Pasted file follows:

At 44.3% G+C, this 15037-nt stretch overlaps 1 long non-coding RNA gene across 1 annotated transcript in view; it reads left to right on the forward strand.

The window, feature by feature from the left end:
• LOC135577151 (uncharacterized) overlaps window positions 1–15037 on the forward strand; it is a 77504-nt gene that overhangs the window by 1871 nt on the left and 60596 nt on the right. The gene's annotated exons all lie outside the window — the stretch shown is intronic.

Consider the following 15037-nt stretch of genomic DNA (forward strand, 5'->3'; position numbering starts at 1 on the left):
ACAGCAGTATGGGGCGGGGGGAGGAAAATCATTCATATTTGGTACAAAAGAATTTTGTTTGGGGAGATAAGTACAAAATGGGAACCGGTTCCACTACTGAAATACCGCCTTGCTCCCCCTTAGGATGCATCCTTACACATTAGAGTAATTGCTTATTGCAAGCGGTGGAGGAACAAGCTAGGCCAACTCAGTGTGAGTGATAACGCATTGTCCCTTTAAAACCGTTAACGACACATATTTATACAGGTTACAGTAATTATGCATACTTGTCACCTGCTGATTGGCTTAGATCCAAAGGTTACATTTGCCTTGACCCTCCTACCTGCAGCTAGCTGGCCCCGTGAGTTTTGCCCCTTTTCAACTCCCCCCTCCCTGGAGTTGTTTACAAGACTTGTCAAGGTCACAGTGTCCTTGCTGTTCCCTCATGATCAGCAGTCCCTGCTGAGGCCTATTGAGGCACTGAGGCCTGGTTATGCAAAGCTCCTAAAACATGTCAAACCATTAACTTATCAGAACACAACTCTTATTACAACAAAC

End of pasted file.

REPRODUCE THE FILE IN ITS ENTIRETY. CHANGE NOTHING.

At 44.3% G+C, this 15037-nt stretch overlaps 1 long non-coding RNA gene across 1 annotated transcript in view; it reads left to right on the forward strand.

The window, feature by feature from the left end:
• LOC135577151 (uncharacterized) overlaps window positions 1–15037 on the forward strand; it is a 77504-nt gene that overhangs the window by 1871 nt on the left and 60596 nt on the right. The gene's annotated exons all lie outside the window — the stretch shown is intronic.

Consider the following 15037-nt stretch of genomic DNA (forward strand, 5'->3'; position numbering starts at 1 on the left):
ACAGCAGTATGGGGCGGGGGGAGGAAAATCATTCATATTTGGTACAAAAGAATTTTGTTTGGGGAGATAAGTACAAAATGGGAACCGGTTCCACTACTGAAATACCGCCTTGCTCCCCCTTAGGATGCATCCTTACACATTAGAGTAATTGCTTATTGCAAGCGGTGGAGGAACAAGCTAGGCCAACTCAGTGTGAGTGATAACGCATTGTCCCTTTAAAACCGTTAACGACACATATTTATACAGGTTACAGTAATTATGCATACTTGTCACCTGCTGATTGGCTTAGATCCAAAGGTTACATTTGCCTTGACCCTCCTACCTGCAGCTAGCTGGCCCCGTGAGTTTTGCCCCTTTTCAACTCCCCCCTCCCTGGAGTTGTTTACAAGACTTGTCAAGGTCACAGTGTCCTTGCTGTTCCCTCATGATCAGCAGTCCCTGCTGAGGCCTATTGAGGCACTGAGGCCTGGTTATGCAAAGCTCCTAAAACATGTCAAACCATTAACTTATCAGAACACAACTCTTATTACAACAAAC